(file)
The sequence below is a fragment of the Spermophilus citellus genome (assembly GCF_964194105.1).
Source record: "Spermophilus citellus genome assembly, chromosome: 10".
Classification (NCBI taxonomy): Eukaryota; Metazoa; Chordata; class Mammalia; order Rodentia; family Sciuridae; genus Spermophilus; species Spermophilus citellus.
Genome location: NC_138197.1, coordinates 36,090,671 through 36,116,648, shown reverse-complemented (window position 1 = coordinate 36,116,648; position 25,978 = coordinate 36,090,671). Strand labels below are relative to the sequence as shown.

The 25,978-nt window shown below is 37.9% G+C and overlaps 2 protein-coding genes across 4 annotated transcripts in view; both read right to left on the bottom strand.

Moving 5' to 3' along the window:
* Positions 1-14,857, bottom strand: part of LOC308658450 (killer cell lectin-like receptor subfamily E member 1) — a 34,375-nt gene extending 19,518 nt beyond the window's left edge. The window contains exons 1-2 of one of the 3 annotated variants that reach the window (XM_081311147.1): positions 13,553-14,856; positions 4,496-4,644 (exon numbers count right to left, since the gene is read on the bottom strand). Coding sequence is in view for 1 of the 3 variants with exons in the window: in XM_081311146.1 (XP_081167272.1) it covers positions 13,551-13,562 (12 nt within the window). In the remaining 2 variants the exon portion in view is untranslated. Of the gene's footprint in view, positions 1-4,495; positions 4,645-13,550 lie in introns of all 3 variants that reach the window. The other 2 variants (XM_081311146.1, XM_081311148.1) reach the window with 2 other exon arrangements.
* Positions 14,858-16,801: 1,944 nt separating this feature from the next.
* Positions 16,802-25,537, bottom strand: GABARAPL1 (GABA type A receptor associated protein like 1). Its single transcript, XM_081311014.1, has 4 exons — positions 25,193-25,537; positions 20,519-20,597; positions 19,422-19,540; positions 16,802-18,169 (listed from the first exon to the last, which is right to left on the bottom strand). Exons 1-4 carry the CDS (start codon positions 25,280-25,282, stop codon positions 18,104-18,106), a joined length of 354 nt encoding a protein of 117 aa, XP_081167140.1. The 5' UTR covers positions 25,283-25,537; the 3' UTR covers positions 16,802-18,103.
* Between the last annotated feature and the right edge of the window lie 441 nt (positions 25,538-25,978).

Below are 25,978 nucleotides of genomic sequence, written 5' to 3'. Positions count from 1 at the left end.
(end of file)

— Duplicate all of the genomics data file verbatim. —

The sequence below is a fragment of the Spermophilus citellus genome (assembly GCF_964194105.1).
Source record: "Spermophilus citellus genome assembly, chromosome: 10".
Classification (NCBI taxonomy): Eukaryota; Metazoa; Chordata; class Mammalia; order Rodentia; family Sciuridae; genus Spermophilus; species Spermophilus citellus.
Genome location: NC_138197.1, coordinates 36,090,671 through 36,116,648, shown reverse-complemented (window position 1 = coordinate 36,116,648; position 25,978 = coordinate 36,090,671). Strand labels below are relative to the sequence as shown.

The 25,978-nt window shown below is 37.9% G+C and overlaps 2 protein-coding genes across 4 annotated transcripts in view; both read right to left on the bottom strand.

Moving 5' to 3' along the window:
* Positions 1-14,857, bottom strand: part of LOC308658450 (killer cell lectin-like receptor subfamily E member 1) — a 34,375-nt gene extending 19,518 nt beyond the window's left edge. The window contains exons 1-2 of one of the 3 annotated variants that reach the window (XM_081311147.1): positions 13,553-14,856; positions 4,496-4,644 (exon numbers count right to left, since the gene is read on the bottom strand). Coding sequence is in view for 1 of the 3 variants with exons in the window: in XM_081311146.1 (XP_081167272.1) it covers positions 13,551-13,562 (12 nt within the window). In the remaining 2 variants the exon portion in view is untranslated. Of the gene's footprint in view, positions 1-4,495; positions 4,645-13,550 lie in introns of all 3 variants that reach the window. The other 2 variants (XM_081311146.1, XM_081311148.1) reach the window with 2 other exon arrangements.
* Positions 14,858-16,801: 1,944 nt separating this feature from the next.
* Positions 16,802-25,537, bottom strand: GABARAPL1 (GABA type A receptor associated protein like 1). Its single transcript, XM_081311014.1, has 4 exons — positions 25,193-25,537; positions 20,519-20,597; positions 19,422-19,540; positions 16,802-18,169 (listed from the first exon to the last, which is right to left on the bottom strand). Exons 1-4 carry the CDS (start codon positions 25,280-25,282, stop codon positions 18,104-18,106), a joined length of 354 nt encoding a protein of 117 aa, XP_081167140.1. The 5' UTR covers positions 25,283-25,537; the 3' UTR covers positions 16,802-18,103.
* Between the last annotated feature and the right edge of the window lie 441 nt (positions 25,538-25,978).

Below are 25,978 nucleotides of genomic sequence, written 5' to 3'. Positions count from 1 at the left end.